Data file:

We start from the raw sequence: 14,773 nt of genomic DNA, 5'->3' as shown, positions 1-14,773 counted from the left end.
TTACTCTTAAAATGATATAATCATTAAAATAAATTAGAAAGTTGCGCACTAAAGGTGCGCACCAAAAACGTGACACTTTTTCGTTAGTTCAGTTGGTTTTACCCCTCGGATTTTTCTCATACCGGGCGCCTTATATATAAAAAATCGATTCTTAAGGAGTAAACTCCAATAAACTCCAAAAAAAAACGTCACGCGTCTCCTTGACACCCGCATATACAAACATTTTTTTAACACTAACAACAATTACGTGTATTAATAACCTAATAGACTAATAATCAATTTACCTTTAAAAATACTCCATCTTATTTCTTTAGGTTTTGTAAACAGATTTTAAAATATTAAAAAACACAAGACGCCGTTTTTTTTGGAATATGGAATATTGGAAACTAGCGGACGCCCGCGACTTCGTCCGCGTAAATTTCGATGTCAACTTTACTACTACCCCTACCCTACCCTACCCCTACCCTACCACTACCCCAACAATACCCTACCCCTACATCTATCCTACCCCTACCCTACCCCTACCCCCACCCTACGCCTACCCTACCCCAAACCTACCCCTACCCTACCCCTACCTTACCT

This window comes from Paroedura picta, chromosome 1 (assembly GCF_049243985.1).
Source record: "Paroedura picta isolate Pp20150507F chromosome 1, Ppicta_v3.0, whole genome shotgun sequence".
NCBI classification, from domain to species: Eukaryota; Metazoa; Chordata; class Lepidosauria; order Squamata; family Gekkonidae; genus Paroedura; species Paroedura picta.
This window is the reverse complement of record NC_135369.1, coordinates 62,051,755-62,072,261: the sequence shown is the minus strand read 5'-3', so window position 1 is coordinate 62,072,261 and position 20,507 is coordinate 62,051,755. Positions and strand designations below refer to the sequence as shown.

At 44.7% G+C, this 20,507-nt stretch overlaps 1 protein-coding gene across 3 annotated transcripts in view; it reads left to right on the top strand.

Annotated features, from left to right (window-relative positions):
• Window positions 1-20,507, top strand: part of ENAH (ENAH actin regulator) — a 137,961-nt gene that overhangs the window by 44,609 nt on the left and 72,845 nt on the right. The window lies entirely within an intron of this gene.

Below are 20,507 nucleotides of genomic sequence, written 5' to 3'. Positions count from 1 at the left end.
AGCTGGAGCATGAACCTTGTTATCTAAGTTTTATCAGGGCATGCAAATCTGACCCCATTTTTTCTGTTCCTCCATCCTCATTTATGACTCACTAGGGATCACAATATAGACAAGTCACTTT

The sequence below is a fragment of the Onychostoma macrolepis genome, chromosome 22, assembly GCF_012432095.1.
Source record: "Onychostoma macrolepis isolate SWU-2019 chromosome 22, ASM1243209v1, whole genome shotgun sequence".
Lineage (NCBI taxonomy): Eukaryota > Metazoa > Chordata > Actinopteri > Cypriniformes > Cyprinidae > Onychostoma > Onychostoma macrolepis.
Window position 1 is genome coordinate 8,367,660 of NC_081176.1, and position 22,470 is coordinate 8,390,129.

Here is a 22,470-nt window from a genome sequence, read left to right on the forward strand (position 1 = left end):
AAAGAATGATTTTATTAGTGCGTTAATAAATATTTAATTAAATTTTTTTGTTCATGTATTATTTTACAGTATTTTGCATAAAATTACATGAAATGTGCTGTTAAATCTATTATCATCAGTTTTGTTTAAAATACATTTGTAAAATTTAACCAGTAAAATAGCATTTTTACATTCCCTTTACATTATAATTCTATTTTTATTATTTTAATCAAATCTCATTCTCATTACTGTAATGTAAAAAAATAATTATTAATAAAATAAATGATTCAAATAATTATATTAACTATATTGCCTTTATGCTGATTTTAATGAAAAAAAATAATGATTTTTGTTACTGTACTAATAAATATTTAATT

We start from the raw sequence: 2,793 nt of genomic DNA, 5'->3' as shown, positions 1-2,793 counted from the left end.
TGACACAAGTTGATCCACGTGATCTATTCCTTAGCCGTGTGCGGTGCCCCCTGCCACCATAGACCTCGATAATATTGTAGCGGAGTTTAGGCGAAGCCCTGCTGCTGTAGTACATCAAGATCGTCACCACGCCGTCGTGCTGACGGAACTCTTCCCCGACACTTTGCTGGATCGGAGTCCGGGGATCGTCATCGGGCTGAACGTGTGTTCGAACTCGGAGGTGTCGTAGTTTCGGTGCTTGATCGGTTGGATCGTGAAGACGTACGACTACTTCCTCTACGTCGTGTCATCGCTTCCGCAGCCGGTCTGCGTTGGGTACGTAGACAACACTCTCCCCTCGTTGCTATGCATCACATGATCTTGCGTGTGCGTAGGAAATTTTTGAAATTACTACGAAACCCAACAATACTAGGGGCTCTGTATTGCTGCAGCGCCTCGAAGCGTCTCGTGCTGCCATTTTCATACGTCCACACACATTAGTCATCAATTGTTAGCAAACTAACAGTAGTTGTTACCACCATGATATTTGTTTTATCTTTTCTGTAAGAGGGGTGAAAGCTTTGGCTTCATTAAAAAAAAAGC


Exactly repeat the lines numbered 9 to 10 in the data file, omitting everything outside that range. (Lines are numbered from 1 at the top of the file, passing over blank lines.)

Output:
• Window positions 1-20,507, top strand: part of ENAH (ENAH actin regulator) — a 137,961-nt gene that overhangs the window by 44,609 nt on the left and 72,845 nt on the right. The window lies entirely within an intron of this gene.

Below are 20,507 nucleotides of genomic sequence, written 5' to 3'. Positions count from 1 at the left end.